It seems like everyone has a suggestion on how to set up the schedule in your practice.  If you ask three people, you will probably get three different answers.  That is why, for the purposes of this blog, I want to look at scheduling from a framework standpoint.  The schedule is the heartbeat of the practice – it can either increase or decrease the stress of all team members.  At the end of the day though, is it convenient for your patients to schedule?  There is nothing more frustrating than waiting for several months for a hygiene checkup and evaluation – it is so much more than a cleaning and that will be a different blog post 😊 If you have capacity issues, then solve them for the sake of your patients.  When patients are ready to schedule, your office needs to act. Is that happening for you at your practice?

I find that most offices are scheduling so they meet their daily financial production goal of the practice. For some reason, offices think it is an either/or situation. Either you schedule to make goal and make patients mad, or you don’t schedule according to goal and make patients happy. I do not agree with that statement at all. I think with the correct communication skills, scheduling is an “and” situation. You can schedule to goal and make patients happy.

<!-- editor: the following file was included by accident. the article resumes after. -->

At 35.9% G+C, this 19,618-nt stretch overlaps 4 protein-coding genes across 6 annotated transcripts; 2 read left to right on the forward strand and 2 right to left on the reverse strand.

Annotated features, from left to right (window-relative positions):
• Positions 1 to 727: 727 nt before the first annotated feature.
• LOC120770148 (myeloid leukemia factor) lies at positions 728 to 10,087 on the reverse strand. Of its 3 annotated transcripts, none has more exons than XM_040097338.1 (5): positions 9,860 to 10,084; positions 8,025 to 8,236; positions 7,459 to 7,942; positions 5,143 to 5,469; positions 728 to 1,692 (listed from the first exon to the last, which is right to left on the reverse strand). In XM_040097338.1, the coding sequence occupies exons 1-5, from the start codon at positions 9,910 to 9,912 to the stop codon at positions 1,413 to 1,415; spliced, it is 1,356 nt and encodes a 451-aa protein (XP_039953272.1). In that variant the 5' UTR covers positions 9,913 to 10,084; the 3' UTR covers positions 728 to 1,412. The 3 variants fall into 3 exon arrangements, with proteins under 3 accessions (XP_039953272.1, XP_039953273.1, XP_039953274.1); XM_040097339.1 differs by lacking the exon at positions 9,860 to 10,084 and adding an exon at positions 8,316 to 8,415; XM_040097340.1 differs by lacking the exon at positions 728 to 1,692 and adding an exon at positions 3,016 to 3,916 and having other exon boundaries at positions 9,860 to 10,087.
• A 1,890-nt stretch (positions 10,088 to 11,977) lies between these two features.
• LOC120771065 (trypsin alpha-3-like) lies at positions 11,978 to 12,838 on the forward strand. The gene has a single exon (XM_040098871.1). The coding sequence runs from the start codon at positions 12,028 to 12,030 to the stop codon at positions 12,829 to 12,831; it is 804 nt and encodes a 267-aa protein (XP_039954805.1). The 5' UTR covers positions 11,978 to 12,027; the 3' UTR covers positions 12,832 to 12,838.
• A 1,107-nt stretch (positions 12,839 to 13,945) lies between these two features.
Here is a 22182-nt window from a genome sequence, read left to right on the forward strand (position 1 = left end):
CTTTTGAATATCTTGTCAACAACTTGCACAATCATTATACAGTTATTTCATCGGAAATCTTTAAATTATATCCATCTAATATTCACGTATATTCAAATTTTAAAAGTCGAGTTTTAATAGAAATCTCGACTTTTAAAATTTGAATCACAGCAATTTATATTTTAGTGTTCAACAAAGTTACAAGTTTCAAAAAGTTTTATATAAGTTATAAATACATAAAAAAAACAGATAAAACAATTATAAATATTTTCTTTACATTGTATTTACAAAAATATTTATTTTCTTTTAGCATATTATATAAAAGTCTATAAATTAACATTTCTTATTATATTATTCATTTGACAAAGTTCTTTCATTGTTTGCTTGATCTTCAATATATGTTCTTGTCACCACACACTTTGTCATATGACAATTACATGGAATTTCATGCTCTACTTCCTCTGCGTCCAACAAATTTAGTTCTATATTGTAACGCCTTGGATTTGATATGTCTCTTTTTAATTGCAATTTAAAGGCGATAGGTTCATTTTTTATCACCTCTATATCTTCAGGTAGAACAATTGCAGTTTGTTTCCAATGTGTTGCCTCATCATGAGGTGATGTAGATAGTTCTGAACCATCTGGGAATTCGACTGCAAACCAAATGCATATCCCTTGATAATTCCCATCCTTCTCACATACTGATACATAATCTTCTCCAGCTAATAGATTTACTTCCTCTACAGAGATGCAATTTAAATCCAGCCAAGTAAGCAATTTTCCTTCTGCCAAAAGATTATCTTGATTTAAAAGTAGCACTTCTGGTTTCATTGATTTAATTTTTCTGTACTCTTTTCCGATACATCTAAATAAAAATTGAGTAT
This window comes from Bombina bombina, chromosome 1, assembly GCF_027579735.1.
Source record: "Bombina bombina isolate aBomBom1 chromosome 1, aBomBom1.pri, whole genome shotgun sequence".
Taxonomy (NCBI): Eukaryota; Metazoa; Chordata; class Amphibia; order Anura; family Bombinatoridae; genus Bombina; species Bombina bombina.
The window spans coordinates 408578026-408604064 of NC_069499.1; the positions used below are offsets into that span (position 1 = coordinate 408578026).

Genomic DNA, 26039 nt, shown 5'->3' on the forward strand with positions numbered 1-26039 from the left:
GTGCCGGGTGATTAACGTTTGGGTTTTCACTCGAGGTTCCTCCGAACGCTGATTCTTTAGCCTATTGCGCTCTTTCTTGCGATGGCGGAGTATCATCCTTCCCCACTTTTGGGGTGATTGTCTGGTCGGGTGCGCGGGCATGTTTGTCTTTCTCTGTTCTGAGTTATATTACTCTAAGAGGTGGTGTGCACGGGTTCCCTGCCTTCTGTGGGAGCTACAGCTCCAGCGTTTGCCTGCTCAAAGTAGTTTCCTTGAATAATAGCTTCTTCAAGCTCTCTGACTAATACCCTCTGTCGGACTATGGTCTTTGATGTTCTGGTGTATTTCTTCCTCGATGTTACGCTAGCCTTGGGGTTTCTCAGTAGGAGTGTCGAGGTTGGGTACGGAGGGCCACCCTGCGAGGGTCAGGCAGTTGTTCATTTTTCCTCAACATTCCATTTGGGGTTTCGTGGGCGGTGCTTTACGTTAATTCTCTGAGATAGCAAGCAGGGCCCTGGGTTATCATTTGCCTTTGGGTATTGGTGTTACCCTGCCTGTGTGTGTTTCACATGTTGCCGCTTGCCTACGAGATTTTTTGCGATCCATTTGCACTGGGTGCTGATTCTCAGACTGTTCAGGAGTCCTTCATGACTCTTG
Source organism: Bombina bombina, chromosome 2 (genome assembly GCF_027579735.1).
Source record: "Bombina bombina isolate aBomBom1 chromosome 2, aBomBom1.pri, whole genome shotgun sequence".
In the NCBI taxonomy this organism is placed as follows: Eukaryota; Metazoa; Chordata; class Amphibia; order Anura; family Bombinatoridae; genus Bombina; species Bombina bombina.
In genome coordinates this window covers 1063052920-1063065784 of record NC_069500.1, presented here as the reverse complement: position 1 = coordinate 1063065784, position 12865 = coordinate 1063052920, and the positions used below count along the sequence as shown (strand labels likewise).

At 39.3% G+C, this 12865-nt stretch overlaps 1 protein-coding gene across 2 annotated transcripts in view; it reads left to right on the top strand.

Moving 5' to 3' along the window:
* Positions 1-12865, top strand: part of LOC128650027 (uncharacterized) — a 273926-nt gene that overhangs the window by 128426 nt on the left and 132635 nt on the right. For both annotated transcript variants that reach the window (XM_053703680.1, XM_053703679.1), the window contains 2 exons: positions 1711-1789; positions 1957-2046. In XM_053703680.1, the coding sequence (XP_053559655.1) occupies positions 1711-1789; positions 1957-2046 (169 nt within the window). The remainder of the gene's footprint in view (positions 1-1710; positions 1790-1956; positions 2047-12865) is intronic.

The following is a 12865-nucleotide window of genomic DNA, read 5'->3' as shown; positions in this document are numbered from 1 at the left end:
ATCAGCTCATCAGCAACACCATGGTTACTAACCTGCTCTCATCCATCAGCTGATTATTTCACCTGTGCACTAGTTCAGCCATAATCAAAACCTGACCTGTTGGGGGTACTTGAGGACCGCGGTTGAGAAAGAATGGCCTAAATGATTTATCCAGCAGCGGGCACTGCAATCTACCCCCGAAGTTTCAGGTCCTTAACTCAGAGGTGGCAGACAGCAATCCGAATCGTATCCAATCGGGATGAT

By communicating correctly, your team will be building rapport with all your patients. I believe dentistry is all about relationships. Building a trusting relationship is key to making sure your patients continue coming back to your office instead of seeing the guy down the street running a special promotion.  By taking the time to build rapport correctly, your team should be able to keep your patients happy while scheduling for your daily production goals.

If you need help in implementing this “and” capability for your practice, please get in touch with me so we can chat about it.

Trusting Enough to Take a Leap

I just returned from a week in Oahu, celebrating my 25th wedding anniversary in paradise. It’s such a wonderful place. During our time there, my husband Steve and I went on a catamaran cruise snorkeling adventure. This was my first-time snorkeling, ever.  The beach/ocean is my happy place and I couldn’t wait to see Oahu from this vantage point. As we traveled to the reef upon which we were to snorkel, we encountered several pods of spinner dolphins. I love dolphins, and I was so excited to see them around us while we were on board.

As we reached the reef, getting my gear on and into the ocean was easy. What I did not expect was the hesitation I felt as I prepared to jump in to the middle of the ocean, and away from the beautiful catamaran on which we traveled. I had been looking around seeing all sorts of fish and enjoying myself until I saw some dark crevices in the reef at the bottom. I would be lying to you if I told you I didn’t “have a moment”. In those crevices, I am sure ocean life could hide – think dorsal fin (not a dolphin).

It took me a moment to adjust, and trust the strangers – those professionals on the catamaran that do this each day for a living. My husband even asked me if I was alright.  I had to play it cool and get a hold of what my issue was – it was trust. Once I trusted the crew member that swam up beside me, I started to